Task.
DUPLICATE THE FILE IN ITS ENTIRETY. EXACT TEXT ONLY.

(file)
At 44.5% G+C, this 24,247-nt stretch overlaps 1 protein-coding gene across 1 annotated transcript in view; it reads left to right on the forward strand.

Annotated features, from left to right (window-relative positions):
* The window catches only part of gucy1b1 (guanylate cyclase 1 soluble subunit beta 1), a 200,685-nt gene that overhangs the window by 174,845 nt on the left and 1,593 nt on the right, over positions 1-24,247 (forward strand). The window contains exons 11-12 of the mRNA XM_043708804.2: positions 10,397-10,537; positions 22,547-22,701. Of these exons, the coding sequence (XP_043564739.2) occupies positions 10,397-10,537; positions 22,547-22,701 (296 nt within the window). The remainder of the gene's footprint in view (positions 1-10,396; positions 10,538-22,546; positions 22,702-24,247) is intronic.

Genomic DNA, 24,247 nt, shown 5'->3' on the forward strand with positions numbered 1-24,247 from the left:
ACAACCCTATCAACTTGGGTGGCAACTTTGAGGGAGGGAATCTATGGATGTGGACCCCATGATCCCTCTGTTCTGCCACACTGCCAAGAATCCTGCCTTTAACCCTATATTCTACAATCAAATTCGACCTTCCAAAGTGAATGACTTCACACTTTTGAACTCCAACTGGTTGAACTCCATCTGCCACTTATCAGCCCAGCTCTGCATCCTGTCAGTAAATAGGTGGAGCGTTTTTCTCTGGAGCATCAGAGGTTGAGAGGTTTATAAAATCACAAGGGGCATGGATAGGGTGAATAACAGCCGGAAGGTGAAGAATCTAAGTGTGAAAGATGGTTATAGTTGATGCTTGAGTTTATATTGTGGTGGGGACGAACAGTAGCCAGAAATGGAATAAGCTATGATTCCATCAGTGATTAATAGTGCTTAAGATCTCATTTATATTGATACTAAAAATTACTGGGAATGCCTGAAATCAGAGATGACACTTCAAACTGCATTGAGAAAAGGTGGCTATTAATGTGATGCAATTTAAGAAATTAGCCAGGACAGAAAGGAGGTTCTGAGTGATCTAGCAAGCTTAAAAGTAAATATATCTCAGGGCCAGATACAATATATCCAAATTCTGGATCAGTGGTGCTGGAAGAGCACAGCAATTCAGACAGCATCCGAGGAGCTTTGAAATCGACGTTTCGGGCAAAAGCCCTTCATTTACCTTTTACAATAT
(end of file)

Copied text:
At 44.5% G+C, this 24,247-nt stretch overlaps 1 protein-coding gene across 1 annotated transcript in view; it reads left to right on the forward strand.

Annotated features, from left to right (window-relative positions):
* The window catches only part of gucy1b1 (guanylate cyclase 1 soluble subunit beta 1), a 200,685-nt gene that overhangs the window by 174,845 nt on the left and 1,593 nt on the right, over positions 1-24,247 (forward strand). The window contains exons 11-12 of the mRNA XM_043708804.2: positions 10,397-10,537; positions 22,547-22,701. Of these exons, the coding sequence (XP_043564739.2) occupies positions 10,397-10,537; positions 22,547-22,701 (296 nt within the window). The remainder of the gene's footprint in view (positions 1-10,396; positions 10,538-22,546; positions 22,702-24,247) is intronic.

Genomic DNA, 24,247 nt, shown 5'->3' on the forward strand with positions numbered 1-24,247 from the left:
ACAACCCTATCAACTTGGGTGGCAACTTTGAGGGAGGGAATCTATGGATGTGGACCCCATGATCCCTCTGTTCTGCCACACTGCCAAGAATCCTGCCTTTAACCCTATATTCTACAATCAAATTCGACCTTCCAAAGTGAATGACTTCACACTTTTGAACTCCAACTGGTTGAACTCCATCTGCCACTTATCAGCCCAGCTCTGCATCCTGTCAGTAAATAGGTGGAGCGTTTTTCTCTGGAGCATCAGAGGTTGAGAGGTTTATAAAATCACAAGGGGCATGGATAGGGTGAATAACAGCCGGAAGGTGAAGAATCTAAGTGTGAAAGATGGTTATAGTTGATGCTTGAGTTTATATTGTGGTGGGGACGAACAGTAGCCAGAAATGGAATAAGCTATGATTCCATCAGTGATTAATAGTGCTTAAGATCTCATTTATATTGATACTAAAAATTACTGGGAATGCCTGAAATCAGAGATGACACTTCAAACTGCATTGAGAAAAGGTGGCTATTAATGTGATGCAATTTAAGAAATTAGCCAGGACAGAAAGGAGGTTCTGAGTGATCTAGCAAGCTTAAAAGTAAATATATCTCAGGGCCAGATACAATATATCCAAATTCTGGATCAGTGGTGCTGGAAGAGCACAGCAATTCAGACAGCATCCGAGGAGCTTTGAAATCGACGTTTCGGGCAAAAGCCCTTCATTTACCTTTTACAATAT